Columbus, OH -- Three Kent State University workers have filed a federal lawsuit alleging that union dues were illegally deducted from their paychecks (download a copy of the complaint).
Annamarie Hannay and Adda Grape are custodians for student residence halls at Kent State University. Since they started working at the university, they were required to pay money to AFSCME, American Federation of State, County, and Municipal Employees. However, in August 2018, each of them resigned their union membership and requested that Kent State stop deducting union dues from their paychecks.
Despite the decisive victory for workers' rights in the U.S. Supreme Court's 2018 Janus v. AFSCME decision, AFSCME refused to honor the resignations of these employees outside of arbitrary opt-out periods. Kent State University continued to deduct dues from the workers' paychecks without their affirmative consent.
Hannay, Grape, and their coworker John Kohl are now suing to exercise their "Janus rights" with the help of attorneys from The Buckeye Institute, which also represents plaintiffs in Maine, Minnesota, and Ohio in cases to end forced union exclusive representation, and the Liberty Justice Center, a nonprofit law firm that represented the plaintiff in Janus v. AFSCME.
"AFSCME is putting money before workers. The union is violating workers' constitutional rights by denying their resignations in order to keep collecting dues," said Patrick Hughes, president and co-founder of the Liberty Justice Center. "Kent State is supporting the interests of a government union above the workers who serve their students every day."
In June 2018, the U.S. Supreme Court ruled in Janus that government employers may not withhold union dues or fees from employees' paychecks without their affirmative consent. Prior to the Janus decision, employees were given an unconstitutional choice: pay the union as a member or pay the union as a nonmember. Now that workers' First Amendment right to choose has been recognized, any permission to deduct dues given before June 27, 2018, should be null and void.
"I'm being forced to pay the union for more than a year after I first submitted my resignation and withdrew any permission to deduct dues from my paycheck," said Annamarie Hannay, who pays almost $600 each year to AFSCME. "I sent in my resignation to the union and Kent State in August 2018. Since then, not only has my resignation been denied, but I've also received confusing and contradictory messages from the union about when I could finally stop paying them money from every paycheck."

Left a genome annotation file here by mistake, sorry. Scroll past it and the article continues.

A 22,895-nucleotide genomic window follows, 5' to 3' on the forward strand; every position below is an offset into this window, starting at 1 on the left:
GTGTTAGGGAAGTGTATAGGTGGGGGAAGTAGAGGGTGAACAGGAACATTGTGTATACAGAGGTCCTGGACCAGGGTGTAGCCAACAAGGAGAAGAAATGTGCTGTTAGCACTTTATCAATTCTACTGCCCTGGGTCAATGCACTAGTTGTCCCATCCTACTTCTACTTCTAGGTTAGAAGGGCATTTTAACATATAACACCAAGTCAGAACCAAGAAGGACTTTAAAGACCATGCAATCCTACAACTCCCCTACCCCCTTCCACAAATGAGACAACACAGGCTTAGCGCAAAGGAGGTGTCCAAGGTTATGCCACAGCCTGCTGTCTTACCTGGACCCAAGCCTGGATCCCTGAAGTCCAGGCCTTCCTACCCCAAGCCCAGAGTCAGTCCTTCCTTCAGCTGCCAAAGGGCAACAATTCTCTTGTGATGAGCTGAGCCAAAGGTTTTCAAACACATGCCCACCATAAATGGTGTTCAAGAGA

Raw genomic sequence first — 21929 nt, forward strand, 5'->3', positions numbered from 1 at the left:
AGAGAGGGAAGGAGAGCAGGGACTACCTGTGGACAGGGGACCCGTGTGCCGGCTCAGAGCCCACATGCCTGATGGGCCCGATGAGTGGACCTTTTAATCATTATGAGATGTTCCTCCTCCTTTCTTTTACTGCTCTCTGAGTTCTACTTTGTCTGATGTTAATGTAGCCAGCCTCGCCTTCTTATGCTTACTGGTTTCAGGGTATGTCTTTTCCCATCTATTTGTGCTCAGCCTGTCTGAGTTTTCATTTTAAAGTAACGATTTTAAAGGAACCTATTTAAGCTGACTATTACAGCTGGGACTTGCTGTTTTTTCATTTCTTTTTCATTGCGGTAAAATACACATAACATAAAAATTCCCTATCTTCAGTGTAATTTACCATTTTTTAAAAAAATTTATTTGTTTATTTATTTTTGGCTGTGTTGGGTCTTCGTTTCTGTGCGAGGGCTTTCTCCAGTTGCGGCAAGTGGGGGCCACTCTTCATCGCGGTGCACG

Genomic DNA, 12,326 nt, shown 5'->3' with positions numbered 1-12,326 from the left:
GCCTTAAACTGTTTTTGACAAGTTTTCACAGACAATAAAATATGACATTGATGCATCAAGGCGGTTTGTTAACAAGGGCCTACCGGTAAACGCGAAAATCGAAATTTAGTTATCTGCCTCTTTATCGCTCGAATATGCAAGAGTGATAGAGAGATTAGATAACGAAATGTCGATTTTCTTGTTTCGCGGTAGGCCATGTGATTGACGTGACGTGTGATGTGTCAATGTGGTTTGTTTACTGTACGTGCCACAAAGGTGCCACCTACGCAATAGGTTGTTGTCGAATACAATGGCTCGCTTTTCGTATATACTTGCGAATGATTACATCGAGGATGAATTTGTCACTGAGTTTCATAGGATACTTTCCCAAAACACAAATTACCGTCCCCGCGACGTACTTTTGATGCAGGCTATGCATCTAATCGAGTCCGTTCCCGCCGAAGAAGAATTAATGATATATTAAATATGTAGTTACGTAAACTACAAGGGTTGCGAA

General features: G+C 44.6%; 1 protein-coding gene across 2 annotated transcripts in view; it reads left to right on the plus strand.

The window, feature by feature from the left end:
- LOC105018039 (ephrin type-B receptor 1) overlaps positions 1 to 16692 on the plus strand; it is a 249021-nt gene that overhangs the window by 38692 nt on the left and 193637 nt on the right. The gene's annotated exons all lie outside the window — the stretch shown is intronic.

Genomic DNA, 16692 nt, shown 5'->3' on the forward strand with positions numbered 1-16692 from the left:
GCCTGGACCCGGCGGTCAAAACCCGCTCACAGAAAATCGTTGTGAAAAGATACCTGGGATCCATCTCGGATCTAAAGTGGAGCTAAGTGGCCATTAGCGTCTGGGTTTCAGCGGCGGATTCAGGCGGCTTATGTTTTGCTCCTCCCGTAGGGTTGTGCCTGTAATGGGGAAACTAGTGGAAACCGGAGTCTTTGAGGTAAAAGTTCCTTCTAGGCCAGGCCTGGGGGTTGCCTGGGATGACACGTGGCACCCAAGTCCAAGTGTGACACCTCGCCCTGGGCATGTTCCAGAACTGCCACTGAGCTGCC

"Annamarie and Adda are asking the court to rule against this egregious and ongoing violation of their First Amendment rights, which-to date-their union has refused to acknowledge," said Robert Alt, president and chief executive officer of The Buckeye Institute. "The U.S. Supreme Court spoke plainly in its Janus ruling that unions must obtain 'clear and compelling evidence' that a worker has consented to be a member of the union. In this case, AFSCME has not done so. In fact, Annamarie and Adda have resigned their memberships and made it plainly known that they do not want to be members of the union."
Founded in 1989, The Buckeye Institute is an independent research and educational institution - a think tank - whose mission is to advance free-market public policy in the states. The Buckeye Institute filed the first significant First Amendment labor-law challenge in the U.S. Supreme Court following the 2018 Janus v. AFSCME decision. Buckeye's case pending cert before the U.S. Supreme Court, Uradnik v. Inter Faculty Organization, calls for an immediate end to laws that force public-sector employees to accept a union's exclusive representation. Buckeye is also representing other plaintiffs in Maine and Ohio in their efforts to end forced union exclusive representation. Learn more about The Buckeye Institute at BuckeyeInstitute.org.
The Liberty Justice Center is a nonprofit, nonpartisan public-interest litigation center that was founded to fight against political privilege. The most notable example of the Liberty Justice Center's success in this arena is its 2018 U.S. Supreme Court victory in Janus v. AFSCME. Beyond its work in the Janus case, the Liberty Justice Center's team of talented, liberty-minded attorneys are also fighting to protect economic liberty, private property rights, free speech and other fundamental rights. The Liberty Justice Center pursues its goals through strategic, precedent-setting litigation to revitalize constitutional restraints on government power and protections for individual rights. Learn more about the Liberty Justice Center's fight to restore workers' First Amendment rights at standwithworkers.org, and about the organization itself at LibertyJusticeCenter.org.